Once upon a time...
And not so very long ago, when little children went to bed, their mother (or perhaps their father) would tell them a fanciful tale, or read one from a book. In fact, some parents still do read these fairy tales, as they are called, to their children before they go to sleep—and at other times as well. What is a fairy tale, you ask? Well, that’s not so easily answered!
To be a good fairy tale, a story should be brief and to the point, and not at all like those ponderous thick books read in schools, where it takes pages to describe ordinary people having ordinary conversations. No indeed! It should be the sort of tale that can be told in fifteen minutes or so, because that is how long it takes an average child to fall asleep. And in order to entertain the child, it should set at least one foot into the child’s own world, filled with magic and fantasy and beauty and terror. There does not strictly have to be fairies in the story, but they often do put in an appearance, as do other magical creatures such as elves and mermaids and dragons—not to mention talking animals. The setting is usually a good fair time ago, in fact so long ago that we reach the indefinite static past which lives in the back of our cultural memory, also known as the Middle Ages—and that is why there are often kings and princesses and witches and woodcutters and such peopling the tales, and why everyone rides around on horseback. And lastly, as children don’t really like ambiguity, there should most definitely be a hero and a villain in the tale, the one wonderfully splendid and the other astonishingly horrible; and the hero triumphs by following a moral code, so the child will learn something useful from the tale, though grown-ups might call the whole thing nonsense.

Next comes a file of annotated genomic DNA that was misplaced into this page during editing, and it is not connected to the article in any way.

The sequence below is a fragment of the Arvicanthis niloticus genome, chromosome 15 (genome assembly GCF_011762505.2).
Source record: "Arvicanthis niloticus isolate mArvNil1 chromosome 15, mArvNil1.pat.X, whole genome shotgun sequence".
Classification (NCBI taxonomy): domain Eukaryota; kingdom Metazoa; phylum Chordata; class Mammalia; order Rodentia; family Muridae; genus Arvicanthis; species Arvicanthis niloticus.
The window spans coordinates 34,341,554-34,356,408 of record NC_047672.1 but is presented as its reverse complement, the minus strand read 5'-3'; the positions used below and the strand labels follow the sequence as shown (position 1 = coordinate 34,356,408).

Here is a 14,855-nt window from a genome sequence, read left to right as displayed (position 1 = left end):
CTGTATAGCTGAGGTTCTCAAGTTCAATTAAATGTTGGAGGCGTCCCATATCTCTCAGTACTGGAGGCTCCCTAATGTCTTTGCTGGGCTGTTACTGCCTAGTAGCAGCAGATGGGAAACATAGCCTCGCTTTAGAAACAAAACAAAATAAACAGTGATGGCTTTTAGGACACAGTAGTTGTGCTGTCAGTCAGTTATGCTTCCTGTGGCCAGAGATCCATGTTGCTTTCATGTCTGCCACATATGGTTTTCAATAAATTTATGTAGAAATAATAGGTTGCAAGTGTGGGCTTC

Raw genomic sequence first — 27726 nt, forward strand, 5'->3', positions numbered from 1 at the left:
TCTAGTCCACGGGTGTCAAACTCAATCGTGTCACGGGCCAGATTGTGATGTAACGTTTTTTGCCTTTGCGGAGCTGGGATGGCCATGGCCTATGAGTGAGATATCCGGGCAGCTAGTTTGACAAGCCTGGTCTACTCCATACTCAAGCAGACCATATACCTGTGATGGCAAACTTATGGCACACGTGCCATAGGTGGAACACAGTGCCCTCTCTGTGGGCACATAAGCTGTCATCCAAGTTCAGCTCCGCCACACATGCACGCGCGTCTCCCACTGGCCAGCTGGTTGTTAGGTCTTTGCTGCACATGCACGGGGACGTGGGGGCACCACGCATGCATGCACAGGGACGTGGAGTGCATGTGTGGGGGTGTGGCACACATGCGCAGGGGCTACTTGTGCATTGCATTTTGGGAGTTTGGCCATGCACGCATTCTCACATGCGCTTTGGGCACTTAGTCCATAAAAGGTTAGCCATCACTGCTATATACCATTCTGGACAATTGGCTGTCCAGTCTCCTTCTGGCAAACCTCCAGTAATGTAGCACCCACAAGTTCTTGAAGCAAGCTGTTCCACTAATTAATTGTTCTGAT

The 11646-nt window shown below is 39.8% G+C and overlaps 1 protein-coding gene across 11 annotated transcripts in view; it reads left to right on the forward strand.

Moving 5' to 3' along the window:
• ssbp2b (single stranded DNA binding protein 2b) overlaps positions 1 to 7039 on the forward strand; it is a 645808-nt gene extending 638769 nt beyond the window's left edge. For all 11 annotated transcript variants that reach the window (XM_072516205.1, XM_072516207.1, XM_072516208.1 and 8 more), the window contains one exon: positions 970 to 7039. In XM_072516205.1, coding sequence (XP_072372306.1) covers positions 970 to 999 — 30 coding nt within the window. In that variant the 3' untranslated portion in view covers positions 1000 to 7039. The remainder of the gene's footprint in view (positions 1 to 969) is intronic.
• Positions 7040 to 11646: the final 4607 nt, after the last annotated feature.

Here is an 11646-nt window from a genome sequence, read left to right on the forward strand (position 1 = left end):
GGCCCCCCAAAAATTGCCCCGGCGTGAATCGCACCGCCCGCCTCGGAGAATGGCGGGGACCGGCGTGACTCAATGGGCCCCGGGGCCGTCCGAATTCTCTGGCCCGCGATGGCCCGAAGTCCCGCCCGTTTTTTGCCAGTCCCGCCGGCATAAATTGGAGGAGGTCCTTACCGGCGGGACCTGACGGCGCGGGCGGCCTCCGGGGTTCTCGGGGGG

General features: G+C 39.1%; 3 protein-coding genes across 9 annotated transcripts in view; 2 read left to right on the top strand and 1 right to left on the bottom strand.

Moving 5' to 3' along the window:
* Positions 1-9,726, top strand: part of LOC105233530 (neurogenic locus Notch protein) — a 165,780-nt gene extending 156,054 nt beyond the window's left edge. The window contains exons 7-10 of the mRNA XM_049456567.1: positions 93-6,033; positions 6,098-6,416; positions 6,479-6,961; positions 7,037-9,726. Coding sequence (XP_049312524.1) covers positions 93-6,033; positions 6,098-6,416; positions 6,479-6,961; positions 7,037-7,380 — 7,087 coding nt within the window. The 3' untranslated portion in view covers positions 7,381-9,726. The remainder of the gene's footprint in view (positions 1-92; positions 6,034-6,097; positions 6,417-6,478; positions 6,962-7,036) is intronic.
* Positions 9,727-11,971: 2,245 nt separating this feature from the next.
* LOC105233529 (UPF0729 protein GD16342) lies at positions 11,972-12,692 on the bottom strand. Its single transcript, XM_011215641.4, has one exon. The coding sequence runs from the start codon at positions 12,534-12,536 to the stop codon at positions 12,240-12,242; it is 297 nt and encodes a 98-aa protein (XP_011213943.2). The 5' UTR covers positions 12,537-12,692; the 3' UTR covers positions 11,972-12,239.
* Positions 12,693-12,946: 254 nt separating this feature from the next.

So that is more or less a fairy tale. How long have they been around? Perhaps as long as language itself! In the old days, fairy tales were passed on from parent to child, from one generation to the next, by telling and listening, because most people could not write (and the people who could did not think fairy tales worth writing down). But about three hundred years ago an old Frenchman named Charles Perrault, who had worked for King Louis XIV, published a book of some fairy tales he had heard. He called it Mother Goose. Some of the fairy tales he wrote down are still told today—perhaps you are acquainted with “Cinderella” and “Little Red Riding Hood”? A while later, in Germany, two brothers named Jacob and Wilhelm Grimm went about collecting other fairy tales, such as “Hansel and Gretel” and “Snow White”. And then there was Hans. Hans Andersen was born in a small country called Denmark, about two hundred years ago. His father, who was a soldier in Napoleon’s army, died when he was a boy, and Hans was very poor. He worked as a weaver, a tailor, and an actor before he turned to writing. He wrote all sorts of things—poems, novels, plays—but what he turned out to be best at was fairy tales. He invented his own, Hans did, like “The Little Mermaid” and “The Emperor’s New Clothes”.
And people are still inventing their own fairy tales, like the ones on the following pages. We hope you’ll like them. Sweet dreams!
- Joel Van Valin